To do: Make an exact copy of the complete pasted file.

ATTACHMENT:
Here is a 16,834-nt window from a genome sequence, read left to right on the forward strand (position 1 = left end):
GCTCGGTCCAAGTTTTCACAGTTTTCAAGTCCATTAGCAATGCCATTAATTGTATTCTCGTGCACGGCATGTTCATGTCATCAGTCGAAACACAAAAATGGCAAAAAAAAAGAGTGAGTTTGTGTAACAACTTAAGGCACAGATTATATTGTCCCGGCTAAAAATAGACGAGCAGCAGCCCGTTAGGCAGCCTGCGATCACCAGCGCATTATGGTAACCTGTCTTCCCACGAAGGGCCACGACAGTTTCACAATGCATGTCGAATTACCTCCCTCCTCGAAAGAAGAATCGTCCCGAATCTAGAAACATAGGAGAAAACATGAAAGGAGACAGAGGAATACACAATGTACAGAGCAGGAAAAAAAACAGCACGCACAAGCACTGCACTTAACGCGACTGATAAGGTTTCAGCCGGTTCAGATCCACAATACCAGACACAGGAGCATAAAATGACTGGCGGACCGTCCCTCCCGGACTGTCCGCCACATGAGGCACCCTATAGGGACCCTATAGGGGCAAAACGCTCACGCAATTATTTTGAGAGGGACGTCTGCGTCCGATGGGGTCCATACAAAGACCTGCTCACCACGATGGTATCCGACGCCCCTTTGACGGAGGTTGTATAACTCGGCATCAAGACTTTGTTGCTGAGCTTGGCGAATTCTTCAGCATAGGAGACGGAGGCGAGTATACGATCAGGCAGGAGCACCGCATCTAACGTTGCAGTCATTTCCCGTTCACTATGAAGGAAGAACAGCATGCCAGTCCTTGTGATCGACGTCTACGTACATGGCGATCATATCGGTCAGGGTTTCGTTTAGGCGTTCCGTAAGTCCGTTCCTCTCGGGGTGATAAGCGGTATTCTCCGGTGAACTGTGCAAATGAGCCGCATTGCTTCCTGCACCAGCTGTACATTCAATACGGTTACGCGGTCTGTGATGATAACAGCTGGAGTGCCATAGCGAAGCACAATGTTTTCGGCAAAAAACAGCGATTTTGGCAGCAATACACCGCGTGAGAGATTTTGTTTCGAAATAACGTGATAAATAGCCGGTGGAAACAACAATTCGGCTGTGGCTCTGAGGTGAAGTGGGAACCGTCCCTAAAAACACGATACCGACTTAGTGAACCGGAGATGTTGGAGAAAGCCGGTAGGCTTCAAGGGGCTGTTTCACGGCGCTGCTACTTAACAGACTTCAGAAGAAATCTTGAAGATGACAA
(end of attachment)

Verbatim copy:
Here is a 16,834-nt window from a genome sequence, read left to right on the forward strand (position 1 = left end):
GCTCGGTCCAAGTTTTCACAGTTTTCAAGTCCATTAGCAATGCCATTAATTGTATTCTCGTGCACGGCATGTTCATGTCATCAGTCGAAACACAAAAATGGCAAAAAAAAAGAGTGAGTTTGTGTAACAACTTAAGGCACAGATTATATTGTCCCGGCTAAAAATAGACGAGCAGCAGCCCGTTAGGCAGCCTGCGATCACCAGCGCATTATGGTAACCTGTCTTCCCACGAAGGGCCACGACAGTTTCACAATGCATGTCGAATTACCTCCCTCCTCGAAAGAAGAATCGTCCCGAATCTAGAAACATAGGAGAAAACATGAAAGGAGACAGAGGAATACACAATGTACAGAGCAGGAAAAAAAACAGCACGCACAAGCACTGCACTTAACGCGACTGATAAGGTTTCAGCCGGTTCAGATCCACAATACCAGACACAGGAGCATAAAATGACTGGCGGACCGTCCCTCCCGGACTGTCCGCCACATGAGGCACCCTATAGGGACCCTATAGGGGCAAAACGCTCACGCAATTATTTTGAGAGGGACGTCTGCGTCCGATGGGGTCCATACAAAGACCTGCTCACCACGATGGTATCCGACGCCCCTTTGACGGAGGTTGTATAACTCGGCATCAAGACTTTGTTGCTGAGCTTGGCGAATTCTTCAGCATAGGAGACGGAGGCGAGTATACGATCAGGCAGGAGCACCGCATCTAACGTTGCAGTCATTTCCCGTTCACTATGAAGGAAGAACAGCATGCCAGTCCTTGTGATCGACGTCTACGTACATGGCGATCATATCGGTCAGGGTTTCGTTTAGGCGTTCCGTAAGTCCGTTCCTCTCGGGGTGATAAGCGGTATTCTCCGGTGAACTGTGCAAATGAGCCGCATTGCTTCCTGCACCAGCTGTACATTCAATACGGTTACGCGGTCTGTGATGATAACAGCTGGAGTGCCATAGCGAAGCACAATGTTTTCGGCAAAAAACAGCGATTTTGGCAGCAATACACCGCGTGAGAGATTTTGTTTCGAAATAACGTGATAAATAGCCGGTGGAAACAACAATTCGGCTGTGGCTCTGAGGTGAAGTGGGAACCGTCCCTAAAAACACGATACCGACTTAGTGAACCGGAGATGTTGGAGAAAGCCGGTAGGCTTCAAGGGGCTGTTTCACGGCGCTGCTACTTAACAGACTTCAGAAGAAATCTTGAAGATGACAA